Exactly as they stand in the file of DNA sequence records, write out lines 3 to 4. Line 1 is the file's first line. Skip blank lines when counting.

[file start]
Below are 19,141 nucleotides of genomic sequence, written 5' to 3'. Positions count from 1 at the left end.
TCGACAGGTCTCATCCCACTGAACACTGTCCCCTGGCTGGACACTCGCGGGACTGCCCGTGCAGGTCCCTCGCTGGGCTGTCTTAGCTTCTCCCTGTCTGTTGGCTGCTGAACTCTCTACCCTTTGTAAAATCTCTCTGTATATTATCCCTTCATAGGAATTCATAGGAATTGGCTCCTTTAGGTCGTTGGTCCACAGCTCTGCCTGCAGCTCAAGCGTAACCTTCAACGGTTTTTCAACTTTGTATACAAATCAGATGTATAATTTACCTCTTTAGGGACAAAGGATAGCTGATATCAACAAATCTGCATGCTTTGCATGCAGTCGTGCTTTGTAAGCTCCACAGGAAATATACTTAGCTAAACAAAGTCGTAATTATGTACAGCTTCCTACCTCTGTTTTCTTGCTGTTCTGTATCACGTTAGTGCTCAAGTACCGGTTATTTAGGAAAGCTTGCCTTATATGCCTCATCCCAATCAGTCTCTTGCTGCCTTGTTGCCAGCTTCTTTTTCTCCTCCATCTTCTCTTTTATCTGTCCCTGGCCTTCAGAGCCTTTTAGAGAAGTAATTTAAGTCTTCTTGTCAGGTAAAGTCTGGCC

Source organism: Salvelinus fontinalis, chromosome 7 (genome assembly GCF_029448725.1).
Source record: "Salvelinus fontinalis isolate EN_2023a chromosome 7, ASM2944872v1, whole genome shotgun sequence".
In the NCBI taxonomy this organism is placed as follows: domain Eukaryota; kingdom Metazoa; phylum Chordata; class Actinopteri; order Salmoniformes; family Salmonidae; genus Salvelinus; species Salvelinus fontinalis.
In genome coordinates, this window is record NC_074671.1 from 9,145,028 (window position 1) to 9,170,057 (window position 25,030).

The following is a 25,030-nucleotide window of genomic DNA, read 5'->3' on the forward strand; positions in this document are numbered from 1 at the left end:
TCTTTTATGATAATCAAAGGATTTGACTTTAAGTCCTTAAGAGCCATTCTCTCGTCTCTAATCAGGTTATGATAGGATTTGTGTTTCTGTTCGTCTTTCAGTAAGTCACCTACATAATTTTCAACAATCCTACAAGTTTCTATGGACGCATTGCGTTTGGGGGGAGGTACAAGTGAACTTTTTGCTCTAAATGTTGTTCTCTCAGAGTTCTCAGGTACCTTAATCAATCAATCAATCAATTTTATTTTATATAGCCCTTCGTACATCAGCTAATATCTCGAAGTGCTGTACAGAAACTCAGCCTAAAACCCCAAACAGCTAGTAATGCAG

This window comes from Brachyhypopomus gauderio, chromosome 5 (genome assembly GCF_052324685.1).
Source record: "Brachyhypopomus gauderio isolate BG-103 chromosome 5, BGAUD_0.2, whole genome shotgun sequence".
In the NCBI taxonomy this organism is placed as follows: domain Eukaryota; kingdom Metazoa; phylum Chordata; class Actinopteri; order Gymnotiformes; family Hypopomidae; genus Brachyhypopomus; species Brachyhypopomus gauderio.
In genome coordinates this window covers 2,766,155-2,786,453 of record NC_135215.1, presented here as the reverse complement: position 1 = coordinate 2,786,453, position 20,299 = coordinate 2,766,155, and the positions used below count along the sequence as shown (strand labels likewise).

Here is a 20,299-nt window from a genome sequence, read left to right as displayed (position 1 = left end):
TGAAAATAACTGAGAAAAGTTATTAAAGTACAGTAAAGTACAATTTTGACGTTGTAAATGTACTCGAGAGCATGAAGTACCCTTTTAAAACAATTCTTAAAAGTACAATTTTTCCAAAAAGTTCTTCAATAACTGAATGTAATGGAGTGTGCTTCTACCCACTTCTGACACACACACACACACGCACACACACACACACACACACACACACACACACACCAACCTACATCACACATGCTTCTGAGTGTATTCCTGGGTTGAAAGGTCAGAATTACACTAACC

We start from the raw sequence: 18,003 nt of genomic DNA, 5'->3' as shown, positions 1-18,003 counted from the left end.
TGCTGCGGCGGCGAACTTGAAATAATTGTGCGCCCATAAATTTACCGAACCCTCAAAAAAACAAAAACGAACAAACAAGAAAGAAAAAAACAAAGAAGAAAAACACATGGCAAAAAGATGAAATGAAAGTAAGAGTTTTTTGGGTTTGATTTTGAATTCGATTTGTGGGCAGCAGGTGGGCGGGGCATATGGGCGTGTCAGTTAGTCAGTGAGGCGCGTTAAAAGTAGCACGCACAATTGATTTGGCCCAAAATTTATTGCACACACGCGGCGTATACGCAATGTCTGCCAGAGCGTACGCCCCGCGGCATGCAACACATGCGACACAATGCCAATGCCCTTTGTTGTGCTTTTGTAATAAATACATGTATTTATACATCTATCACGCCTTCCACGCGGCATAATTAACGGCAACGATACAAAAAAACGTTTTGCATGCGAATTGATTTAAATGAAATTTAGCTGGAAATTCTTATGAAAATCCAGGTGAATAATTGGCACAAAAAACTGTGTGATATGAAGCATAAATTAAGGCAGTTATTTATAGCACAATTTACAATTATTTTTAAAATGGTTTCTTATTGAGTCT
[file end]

Source organism: Salvelinus fontinalis, chromosome 7 (genome assembly GCF_029448725.1).
Source record: "Salvelinus fontinalis isolate EN_2023a chromosome 7, ASM2944872v1, whole genome shotgun sequence".